Remembering Gene Wilder (2024)

Wilder documentary is barely worth ‘Remembering’

For about 45 minutes, “Remembering Gene Wilder” is an absorbing chronicle of a comedic actor who was arguably one of the most iconic stars of the 1970s. From “Willy Wonka and the Chocolate Factory” to “Blazing Saddles” to “Young Frankenstein” to “Silver Streak,” Wilder apparently could do no wrong. Then, at the flick of a switch, he began manufacturing more atomic bombs than Lockheed Martin.

Instead of addressing that long period of decline with honesty and sincerity, director Ron Frank opts to dramatically fudge the facts, suggesting that there was never a severe drop-off in quality and box office appeal. If his narrative is to be believed, clunkers like “The World’s Greatest Lover,” “Frisco Kid” and “Hanky Panky” were every bit the equal of classics like “The Producers.” But they were not. And that becomes evident when the time line extends into the late 1970s and the array of outtakes culled from Wilder’s many movies stop being laugh-out-loud funny.

Nor does Frank’s blatant hagiography confront the obvious question: Why did Wilder (né Jerome Silberman) stop working side by side with his meal ticket, Mel Brooks? Frank does sit the legend down to reflect on his collaborations with Wilder, but never asks him why both of their careers abruptly went south after they split up. The only time it’s remotely mentioned is when Brooks volunteers how much he misses watching Wilder react to his jokes by “clutching his stomach and rolling around on the floor.”

Adding to his film’s back-nine flaws is the short shrift Frank gives Wilder’s alleged storybook romance with the doomed Gilda Radner. For decades, we’ve been told how devastated Wilder was over losing the love of his life. But you’d never know that, given Frank’s scant attention to the loss, choosing instead to bombard us with more and more scenes from the likes of “See No Evil, Hear No Evil.”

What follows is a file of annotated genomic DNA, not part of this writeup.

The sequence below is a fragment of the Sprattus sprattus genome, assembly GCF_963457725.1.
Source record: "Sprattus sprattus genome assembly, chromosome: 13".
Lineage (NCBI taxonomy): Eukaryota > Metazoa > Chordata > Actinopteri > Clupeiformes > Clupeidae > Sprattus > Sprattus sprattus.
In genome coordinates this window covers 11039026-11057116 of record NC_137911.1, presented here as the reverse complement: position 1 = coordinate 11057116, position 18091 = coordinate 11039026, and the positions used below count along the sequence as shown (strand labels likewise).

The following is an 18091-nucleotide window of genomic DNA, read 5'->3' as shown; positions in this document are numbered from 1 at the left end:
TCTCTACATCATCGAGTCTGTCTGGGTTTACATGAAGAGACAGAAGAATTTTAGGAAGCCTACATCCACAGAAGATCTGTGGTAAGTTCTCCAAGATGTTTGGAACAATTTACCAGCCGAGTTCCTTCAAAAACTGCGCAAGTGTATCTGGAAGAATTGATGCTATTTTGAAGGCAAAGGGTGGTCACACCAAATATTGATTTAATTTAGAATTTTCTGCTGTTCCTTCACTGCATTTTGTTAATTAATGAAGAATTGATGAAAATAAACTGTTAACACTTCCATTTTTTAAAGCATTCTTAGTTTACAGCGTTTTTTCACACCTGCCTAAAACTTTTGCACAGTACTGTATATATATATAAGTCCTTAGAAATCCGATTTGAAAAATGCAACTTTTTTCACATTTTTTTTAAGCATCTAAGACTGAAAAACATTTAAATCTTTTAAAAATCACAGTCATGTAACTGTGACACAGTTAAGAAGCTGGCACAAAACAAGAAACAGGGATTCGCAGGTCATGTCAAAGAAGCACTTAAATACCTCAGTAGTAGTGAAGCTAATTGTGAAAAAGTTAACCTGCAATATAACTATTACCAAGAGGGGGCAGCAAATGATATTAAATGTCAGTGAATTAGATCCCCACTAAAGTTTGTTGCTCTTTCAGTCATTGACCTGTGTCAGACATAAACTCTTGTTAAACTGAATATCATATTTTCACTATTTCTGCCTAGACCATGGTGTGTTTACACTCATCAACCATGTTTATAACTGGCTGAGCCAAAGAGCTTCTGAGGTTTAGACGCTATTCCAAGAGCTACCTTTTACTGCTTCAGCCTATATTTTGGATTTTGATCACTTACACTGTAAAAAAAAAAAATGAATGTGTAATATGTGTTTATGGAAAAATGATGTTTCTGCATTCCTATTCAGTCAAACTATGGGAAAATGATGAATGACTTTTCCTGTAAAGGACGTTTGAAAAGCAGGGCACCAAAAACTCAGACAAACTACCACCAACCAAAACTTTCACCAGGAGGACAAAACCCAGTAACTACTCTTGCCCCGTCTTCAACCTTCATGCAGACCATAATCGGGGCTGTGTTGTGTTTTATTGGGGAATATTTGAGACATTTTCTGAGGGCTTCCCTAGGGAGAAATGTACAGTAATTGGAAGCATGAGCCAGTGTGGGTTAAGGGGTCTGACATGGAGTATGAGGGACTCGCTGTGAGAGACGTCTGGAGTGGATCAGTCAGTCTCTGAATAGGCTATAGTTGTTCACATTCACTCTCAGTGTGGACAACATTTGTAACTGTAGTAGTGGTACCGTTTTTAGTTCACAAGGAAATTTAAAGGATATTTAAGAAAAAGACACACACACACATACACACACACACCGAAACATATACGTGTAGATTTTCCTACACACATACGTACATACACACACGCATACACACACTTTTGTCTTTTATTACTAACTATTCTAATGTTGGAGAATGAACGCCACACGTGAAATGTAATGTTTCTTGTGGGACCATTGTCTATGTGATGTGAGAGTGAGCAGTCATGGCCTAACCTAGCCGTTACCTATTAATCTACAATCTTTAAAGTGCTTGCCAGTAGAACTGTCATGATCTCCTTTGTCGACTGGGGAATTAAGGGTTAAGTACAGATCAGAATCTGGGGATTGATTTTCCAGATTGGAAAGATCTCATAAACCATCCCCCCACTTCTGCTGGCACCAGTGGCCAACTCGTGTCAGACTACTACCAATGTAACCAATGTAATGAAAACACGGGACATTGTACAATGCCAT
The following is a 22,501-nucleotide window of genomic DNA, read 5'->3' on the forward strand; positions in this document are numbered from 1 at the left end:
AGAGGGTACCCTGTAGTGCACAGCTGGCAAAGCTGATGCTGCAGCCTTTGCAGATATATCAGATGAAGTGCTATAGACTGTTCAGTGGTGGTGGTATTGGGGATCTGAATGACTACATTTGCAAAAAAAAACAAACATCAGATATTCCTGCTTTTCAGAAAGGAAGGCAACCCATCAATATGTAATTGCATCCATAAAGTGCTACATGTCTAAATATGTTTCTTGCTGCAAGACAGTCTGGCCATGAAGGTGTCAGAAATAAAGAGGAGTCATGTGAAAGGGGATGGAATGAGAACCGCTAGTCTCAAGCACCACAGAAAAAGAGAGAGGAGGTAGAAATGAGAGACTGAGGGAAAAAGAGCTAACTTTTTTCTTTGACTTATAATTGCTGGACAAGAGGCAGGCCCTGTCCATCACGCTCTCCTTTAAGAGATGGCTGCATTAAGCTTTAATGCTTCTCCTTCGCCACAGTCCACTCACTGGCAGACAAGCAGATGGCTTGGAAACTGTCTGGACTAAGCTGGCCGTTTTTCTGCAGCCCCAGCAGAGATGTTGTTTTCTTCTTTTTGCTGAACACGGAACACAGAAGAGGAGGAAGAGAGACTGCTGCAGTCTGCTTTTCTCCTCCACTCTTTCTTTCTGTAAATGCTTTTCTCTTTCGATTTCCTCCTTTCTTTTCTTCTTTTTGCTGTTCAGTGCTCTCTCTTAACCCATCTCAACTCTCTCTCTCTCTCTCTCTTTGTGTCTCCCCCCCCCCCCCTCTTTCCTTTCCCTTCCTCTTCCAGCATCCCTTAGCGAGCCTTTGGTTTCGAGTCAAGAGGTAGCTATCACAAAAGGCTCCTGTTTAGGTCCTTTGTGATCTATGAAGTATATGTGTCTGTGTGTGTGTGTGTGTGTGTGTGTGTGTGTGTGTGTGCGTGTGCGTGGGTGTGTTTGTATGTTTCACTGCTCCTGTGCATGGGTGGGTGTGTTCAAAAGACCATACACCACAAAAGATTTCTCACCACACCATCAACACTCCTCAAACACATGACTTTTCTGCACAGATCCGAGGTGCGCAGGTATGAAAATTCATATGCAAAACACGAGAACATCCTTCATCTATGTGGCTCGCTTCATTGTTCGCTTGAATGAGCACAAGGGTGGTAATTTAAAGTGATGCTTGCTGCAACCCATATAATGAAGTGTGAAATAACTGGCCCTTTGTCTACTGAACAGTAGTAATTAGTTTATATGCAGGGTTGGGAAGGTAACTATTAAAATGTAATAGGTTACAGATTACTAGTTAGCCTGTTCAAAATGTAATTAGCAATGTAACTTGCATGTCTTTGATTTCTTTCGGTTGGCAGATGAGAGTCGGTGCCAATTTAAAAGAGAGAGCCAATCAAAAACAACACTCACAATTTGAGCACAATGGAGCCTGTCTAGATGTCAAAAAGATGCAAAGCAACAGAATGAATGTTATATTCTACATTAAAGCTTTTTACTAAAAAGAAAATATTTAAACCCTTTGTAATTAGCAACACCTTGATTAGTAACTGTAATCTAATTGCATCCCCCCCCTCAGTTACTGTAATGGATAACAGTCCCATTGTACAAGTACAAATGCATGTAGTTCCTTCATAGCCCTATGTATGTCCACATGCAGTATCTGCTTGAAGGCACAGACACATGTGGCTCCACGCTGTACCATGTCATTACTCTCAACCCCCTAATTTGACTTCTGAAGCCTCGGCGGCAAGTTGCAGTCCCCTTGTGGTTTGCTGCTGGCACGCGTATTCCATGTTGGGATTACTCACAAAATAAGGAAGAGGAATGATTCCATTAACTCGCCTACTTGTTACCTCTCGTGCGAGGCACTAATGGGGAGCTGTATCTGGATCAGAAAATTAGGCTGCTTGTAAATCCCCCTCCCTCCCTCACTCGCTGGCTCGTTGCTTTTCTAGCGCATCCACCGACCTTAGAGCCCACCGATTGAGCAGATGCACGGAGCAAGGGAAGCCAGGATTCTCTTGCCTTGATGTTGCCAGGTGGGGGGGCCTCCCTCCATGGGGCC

Heck, Radner doesn’t even rate half the screen time allotted Wilder’s second wife, Karen Boyer, whose remembrances are pedestrian at best. But she is affective when describing her husband’s slow decline after being diagnosed in 2013 with Alzheimer’s, the disease that ended his life three years later at the age of 83. You feel her loss, as you do with Brooks, who admits to being “inconsolable” for weeks after his pal’s passing. But why are these genuine displays of emotion absent from the rest of the picture?

Such shortcomings pretty much limit “Remembering Gene Wilder” to a curiosity that will appeal exclusively to hardcore fans, of which I’m one. And as a product of the 1970s who grew up religiously attending Wilder films with my best friends, it’s a treat revisiting the likes of “Blazing Saddles” and “Young Frankenstein.”

Wilder, heard via clips from the audio rendition of his autobiography, “Kiss Me Like a Stranger: My Search for Love,” proclaims the latter his finest film, a shoot he never wanted to end because he so loved spending hours and hours sharing scenes with the likes of Teri Garr, Cloris Leachman, Peter Boyle, Gene Hackman, Madeline Kahn and most of all, Marty Feldman.

It was certainly a pinnacle for Wilder, who earned an Oscar nomination for the brilliant script he co-wrote with Brooks. This was Wilder’s first foray into writing and you wonder if the success of “Young Frankenstein” placed undue burden on him to top it, which he never did. Not even close. But what a legacy. I teared up listening to Brooks discuss their masterwork and how he clashed with studio heads over his insistence on shooting the film in black and white, and later with Wilder himself over whether to include the classic “Puttin’ on the Ritz” scene with Boyle, hilarious as Frankenstein’s monster with the “Abby Normal” brain.

That stuff is fabulous and makes “Remembering Gene Wilder” well worth your time. But rather than fawning tributes from Harry Connick Jr., Alan Alda and TCM’s Ben Mankiewicz, a trio that had little if any connection to Wilder, it would have been far more fascinating to have taken a deeper dive with the guy who knew Wilder best, Mel Brooks. In fact, how great would “Remembering” be if it had focused exclusively on the Brooks-Wilder partnership? One can only wish.

Movie review

Remembering Gene Wilder

Rated: Not rated

Featuring: Gene Wilder, Mel Brooks, Alan Alda, Carol Kane and Karen Boyer

Director: Ron Frank

Writer: Glenn Kirschbaum

Runtime: 92 minutes

Where: In theaters before streaming April 30

Grade: B-

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